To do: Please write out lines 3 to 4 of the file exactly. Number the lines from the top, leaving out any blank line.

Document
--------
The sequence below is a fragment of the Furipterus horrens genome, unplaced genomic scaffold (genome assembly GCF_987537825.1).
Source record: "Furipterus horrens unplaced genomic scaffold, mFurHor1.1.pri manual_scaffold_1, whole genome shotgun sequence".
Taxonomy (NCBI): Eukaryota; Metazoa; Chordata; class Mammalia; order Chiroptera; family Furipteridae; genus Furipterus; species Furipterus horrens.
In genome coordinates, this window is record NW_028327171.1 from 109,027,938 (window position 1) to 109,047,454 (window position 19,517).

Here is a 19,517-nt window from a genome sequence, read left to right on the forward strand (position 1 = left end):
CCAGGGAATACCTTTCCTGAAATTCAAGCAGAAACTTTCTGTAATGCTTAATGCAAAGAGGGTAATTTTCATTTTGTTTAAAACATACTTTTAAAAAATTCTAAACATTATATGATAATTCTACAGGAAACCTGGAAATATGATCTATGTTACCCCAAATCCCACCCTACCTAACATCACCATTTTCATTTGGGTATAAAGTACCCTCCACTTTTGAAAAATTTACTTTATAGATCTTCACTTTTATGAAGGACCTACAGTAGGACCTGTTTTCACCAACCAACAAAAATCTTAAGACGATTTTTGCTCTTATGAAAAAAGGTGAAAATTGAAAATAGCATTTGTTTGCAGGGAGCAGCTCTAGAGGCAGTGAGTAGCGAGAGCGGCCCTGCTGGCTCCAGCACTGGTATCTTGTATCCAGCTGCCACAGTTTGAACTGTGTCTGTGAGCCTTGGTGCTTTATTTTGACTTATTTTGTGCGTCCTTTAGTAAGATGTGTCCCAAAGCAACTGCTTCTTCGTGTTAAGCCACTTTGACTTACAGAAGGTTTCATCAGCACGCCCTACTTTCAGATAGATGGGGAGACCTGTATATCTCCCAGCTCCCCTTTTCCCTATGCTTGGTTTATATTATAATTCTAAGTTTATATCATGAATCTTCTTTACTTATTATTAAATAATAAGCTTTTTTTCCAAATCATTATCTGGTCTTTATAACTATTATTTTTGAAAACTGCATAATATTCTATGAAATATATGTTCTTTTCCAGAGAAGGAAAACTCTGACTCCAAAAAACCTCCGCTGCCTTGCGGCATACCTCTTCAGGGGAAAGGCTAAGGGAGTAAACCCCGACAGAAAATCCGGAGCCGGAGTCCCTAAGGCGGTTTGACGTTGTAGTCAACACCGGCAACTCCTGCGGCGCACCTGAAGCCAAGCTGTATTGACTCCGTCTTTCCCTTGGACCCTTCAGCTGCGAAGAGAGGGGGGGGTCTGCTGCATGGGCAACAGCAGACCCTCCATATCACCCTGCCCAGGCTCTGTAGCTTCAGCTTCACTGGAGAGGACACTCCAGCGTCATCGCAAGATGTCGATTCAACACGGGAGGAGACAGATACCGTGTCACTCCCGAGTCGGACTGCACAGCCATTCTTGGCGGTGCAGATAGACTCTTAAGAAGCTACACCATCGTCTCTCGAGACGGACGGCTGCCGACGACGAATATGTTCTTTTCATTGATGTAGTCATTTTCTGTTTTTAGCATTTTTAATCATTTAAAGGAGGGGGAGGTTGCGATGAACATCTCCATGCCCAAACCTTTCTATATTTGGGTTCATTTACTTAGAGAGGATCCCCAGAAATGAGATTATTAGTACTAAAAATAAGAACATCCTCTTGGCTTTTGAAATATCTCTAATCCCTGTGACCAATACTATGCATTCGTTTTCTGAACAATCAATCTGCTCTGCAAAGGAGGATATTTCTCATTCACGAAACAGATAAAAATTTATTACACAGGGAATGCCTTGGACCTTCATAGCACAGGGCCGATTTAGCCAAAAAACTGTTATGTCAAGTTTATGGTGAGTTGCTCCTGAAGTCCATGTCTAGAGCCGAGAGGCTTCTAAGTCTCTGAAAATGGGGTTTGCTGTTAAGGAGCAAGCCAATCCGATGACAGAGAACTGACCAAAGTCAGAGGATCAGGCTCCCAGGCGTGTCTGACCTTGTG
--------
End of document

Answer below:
Taxonomy (NCBI): Eukaryota; Metazoa; Chordata; class Mammalia; order Chiroptera; family Furipteridae; genus Furipterus; species Furipterus horrens.
In genome coordinates, this window is record NW_028327171.1 from 109,027,938 (window position 1) to 109,047,454 (window position 19,517).